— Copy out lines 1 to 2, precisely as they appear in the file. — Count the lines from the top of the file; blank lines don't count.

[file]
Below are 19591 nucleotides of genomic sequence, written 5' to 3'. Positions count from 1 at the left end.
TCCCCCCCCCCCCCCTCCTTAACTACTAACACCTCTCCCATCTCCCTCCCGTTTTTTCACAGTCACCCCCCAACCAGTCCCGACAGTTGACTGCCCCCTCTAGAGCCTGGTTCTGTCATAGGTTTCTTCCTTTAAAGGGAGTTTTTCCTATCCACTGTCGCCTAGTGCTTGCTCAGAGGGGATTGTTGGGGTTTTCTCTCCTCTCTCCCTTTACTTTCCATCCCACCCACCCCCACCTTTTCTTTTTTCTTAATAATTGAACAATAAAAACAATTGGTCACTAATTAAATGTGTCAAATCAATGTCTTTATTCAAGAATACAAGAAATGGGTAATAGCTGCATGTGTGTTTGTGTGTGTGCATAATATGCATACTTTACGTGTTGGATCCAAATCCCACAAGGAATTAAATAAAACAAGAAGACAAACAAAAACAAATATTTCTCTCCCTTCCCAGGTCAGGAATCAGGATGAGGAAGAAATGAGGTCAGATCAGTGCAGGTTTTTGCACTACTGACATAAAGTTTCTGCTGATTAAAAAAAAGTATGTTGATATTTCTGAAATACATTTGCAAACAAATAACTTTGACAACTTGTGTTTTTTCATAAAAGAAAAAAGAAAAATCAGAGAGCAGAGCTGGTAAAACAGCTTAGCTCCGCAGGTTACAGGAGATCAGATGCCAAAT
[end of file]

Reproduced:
Below are 19591 nucleotides of genomic sequence, written 5' to 3'. Positions count from 1 at the left end.
TCCCCCCCCCCCCCCTCCTTAACTACTAACACCTCTCCCATCTCCCTCCCGTTTTTTCACAGTCACCCCCCAACCAGTCCCGACAGTTGACTGCCCCCTCTAGAGCCTGGTTCTGTCATAGGTTTCTTCCTTTAAAGGGAGTTTTTCCTATCCACTGTCGCCTAGTGCTTGCTCAGAGGGGATTGTTGGGGTTTTCTCTCCTCTCTCCCTTTACTTTCCATCCCACCCACCCCCACCTTTTCTTTTTTCTTAATAATTGAACAATAAAAACAATTGGTCACTAATTAAATGTGTCAAATCAATGTCTTTATTCAAGAATACAAGAAATGGGTAATAGCTGCATGTGTGTTTGTGTGTGTGCATAATATGCATACTTTACGTGTTGGATCCAAATCCCACAAGGAATTAAATAAAACAAGAAGACAAACAAAAACAAATATTTCTCTCCCTTCCCAGGTCAGGAATCAGGATGAGGAAGAAATGAGGTCAGATCAGTGCAGGTTTTTGCACTACTGACATAAAGTTTCTGCTGATTAAAAAAAAGTATGTTGATATTTCTGAAATACATTTGCAAACAAATAACTTTGACAACTTGTGTTTTTTCATAAAAGAAAAAAGAAAAATCAGAGAGCAGAGCTGGTAAAACAGCTTAGCTCCGCAGGTTACAGGAGATCAGATGCCAAAT